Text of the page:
Saturday, October 23, 2010

Social Security: To Draw or Not to Draw (too soon)

I am going to tell you right from the beginning: there is no easy answer for when to begin to draw your Social Security. But there are some things you can do to help make the decision easier. And if you have done your retirement planning homework (saved, invested, planned),  the decision will come as one of the many you have to make to as you approach this crossroad and if you have, it wil be much easier.

Drawing early is technically a bad move for a lot of people. It limits how much you can get monthly. Yet on the other hand, retiring at 62 years old is not an option for some. In this instance, the early retirement draw on Social Security usually suggests less optimism for a long life. If you have experienced a hard-scrabble career, one that was not done at a desk job, the lure of getting a little respite is often the only consideration. Knowing that you can still earn some additional income while drawing an early benefit is often a comfort to this group.

There is no denying that this decision is a highly personal one. And there is no right answer for everyone. But there are some things to consider. For instance, if you are going to be the first to retire in your household, and your spouse is eligible or capable of waiting until full retirement age (which could adjust your benefit slightly when they do), you should have a Roth IRA or a Roth 401(k) to get you through the lean years. This already-taxed account will help with the tax considerations - and there are many.

Taxes play a huge and significant role in your decision. You will definitely want to consult as well-recommended tax professional a year or two prior to retirement. They may advise a tax strategy that could net you a higher benefit (if you are drawing early, your benefit is based on the last and highest income year) and give you options for increasing that benefit through another sort of plan that is little heralded by the SSA: paying it all back.

This is done by paying your benefits back in full at your full retirement age to net the maximum allowable benefit. Retire at 62 and pay them back at 66 would require a payment of about $36,000 (based on the average payment of $750 a month for four years). This cash might come from the sale of a home, the lump sum payment of a 401(k) plan or simply from the Roth you have. It will however, close a $250 a month gap - which might be more than your Roth could guarantee.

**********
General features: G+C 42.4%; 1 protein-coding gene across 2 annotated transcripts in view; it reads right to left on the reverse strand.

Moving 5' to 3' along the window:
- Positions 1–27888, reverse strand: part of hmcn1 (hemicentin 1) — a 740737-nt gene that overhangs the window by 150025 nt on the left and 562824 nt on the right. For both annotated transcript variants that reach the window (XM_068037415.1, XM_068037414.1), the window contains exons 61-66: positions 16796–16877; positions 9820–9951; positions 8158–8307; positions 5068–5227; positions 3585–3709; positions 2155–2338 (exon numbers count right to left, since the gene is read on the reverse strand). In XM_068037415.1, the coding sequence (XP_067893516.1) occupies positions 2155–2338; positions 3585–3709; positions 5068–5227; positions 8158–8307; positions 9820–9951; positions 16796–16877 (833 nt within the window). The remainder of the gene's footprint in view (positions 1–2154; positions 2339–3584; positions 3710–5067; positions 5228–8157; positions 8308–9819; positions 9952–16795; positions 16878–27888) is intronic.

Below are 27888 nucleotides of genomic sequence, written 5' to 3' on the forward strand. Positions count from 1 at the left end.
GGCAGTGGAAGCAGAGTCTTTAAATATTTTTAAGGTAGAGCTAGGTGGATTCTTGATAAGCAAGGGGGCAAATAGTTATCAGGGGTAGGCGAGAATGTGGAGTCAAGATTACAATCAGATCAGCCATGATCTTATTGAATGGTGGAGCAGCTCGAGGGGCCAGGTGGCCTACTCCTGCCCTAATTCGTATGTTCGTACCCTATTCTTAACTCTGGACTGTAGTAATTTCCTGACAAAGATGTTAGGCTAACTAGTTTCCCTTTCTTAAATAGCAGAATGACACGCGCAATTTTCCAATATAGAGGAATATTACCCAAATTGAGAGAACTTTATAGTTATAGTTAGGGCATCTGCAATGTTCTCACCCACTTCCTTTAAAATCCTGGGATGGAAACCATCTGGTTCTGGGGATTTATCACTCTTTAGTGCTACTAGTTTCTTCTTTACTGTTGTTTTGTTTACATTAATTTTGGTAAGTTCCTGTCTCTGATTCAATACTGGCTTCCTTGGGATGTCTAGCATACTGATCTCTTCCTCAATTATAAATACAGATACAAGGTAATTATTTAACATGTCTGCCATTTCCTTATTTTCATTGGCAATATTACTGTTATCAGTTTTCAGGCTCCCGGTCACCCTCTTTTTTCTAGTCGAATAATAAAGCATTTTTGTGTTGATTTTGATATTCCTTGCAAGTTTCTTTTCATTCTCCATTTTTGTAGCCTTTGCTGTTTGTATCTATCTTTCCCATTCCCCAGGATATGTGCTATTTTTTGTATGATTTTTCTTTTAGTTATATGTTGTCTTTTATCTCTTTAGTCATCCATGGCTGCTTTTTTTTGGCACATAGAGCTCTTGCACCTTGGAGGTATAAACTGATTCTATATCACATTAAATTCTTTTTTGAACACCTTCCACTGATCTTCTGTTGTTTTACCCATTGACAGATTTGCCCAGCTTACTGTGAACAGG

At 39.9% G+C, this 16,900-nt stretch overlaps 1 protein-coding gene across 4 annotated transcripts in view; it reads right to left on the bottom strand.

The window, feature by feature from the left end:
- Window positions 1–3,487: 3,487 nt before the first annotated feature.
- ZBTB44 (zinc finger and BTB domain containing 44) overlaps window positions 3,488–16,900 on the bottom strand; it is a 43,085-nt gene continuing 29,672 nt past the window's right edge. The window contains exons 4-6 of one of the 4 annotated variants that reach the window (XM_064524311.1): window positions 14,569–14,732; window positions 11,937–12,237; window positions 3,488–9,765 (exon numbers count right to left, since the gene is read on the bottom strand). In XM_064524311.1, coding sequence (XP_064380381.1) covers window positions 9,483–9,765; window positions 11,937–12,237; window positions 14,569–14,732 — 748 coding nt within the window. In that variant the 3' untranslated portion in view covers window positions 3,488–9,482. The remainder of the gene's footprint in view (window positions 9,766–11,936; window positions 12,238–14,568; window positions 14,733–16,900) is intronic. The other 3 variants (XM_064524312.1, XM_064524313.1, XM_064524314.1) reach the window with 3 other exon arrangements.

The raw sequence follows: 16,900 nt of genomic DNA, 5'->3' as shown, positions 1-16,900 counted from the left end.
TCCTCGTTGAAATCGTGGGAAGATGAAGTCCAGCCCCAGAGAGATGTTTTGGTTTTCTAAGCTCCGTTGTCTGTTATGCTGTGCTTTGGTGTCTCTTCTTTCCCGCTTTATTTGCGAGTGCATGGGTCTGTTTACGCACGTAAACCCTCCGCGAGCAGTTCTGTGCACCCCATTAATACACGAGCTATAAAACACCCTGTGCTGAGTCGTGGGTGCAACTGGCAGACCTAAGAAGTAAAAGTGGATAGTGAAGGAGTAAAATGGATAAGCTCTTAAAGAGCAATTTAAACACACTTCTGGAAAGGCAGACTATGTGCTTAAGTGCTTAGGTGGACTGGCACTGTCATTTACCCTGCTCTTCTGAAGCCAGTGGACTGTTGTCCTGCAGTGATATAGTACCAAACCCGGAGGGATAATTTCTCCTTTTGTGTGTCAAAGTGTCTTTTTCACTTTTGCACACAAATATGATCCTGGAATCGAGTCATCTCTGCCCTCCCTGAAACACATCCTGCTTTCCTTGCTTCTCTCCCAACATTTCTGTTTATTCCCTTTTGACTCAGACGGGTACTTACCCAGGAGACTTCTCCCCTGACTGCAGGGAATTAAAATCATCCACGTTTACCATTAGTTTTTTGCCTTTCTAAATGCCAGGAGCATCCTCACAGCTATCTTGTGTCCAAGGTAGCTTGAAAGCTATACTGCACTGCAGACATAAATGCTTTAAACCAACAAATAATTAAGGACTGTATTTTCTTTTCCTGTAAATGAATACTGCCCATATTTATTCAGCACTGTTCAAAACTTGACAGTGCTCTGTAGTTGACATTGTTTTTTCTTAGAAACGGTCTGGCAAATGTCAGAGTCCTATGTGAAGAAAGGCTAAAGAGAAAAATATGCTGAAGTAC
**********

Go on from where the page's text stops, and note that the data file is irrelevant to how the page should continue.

Another potential consideration is how much you make in your final year of work. If it is your highest earning year, your benefit will be adjusted to reflect that income. You may be eligible for benefit increases when your spouse reaches retirement if their benefit (and this is also based on the decision of when you begin to draw your own benefits).

You could fund your Roth with those SS payments, withdraw the already taxed deposits and pay it back for the higher SS benefit. Rough calculations on this sort of move - remember, get tax help - could look something like this: $750 to your Roth taxed at 15% with a modest return of 5%; $36 returned to SSA with the investment return remaining in the Roth; taxes adjusted and the new higher benefit, which acts as a 25% return on the four years you invested/saved the money, works out to be a net profit for those that are able to do so.

But check with your tax person to see whether this is feasible or not.

Paul Petillo is the Managing Editor of and a fellow Boomer

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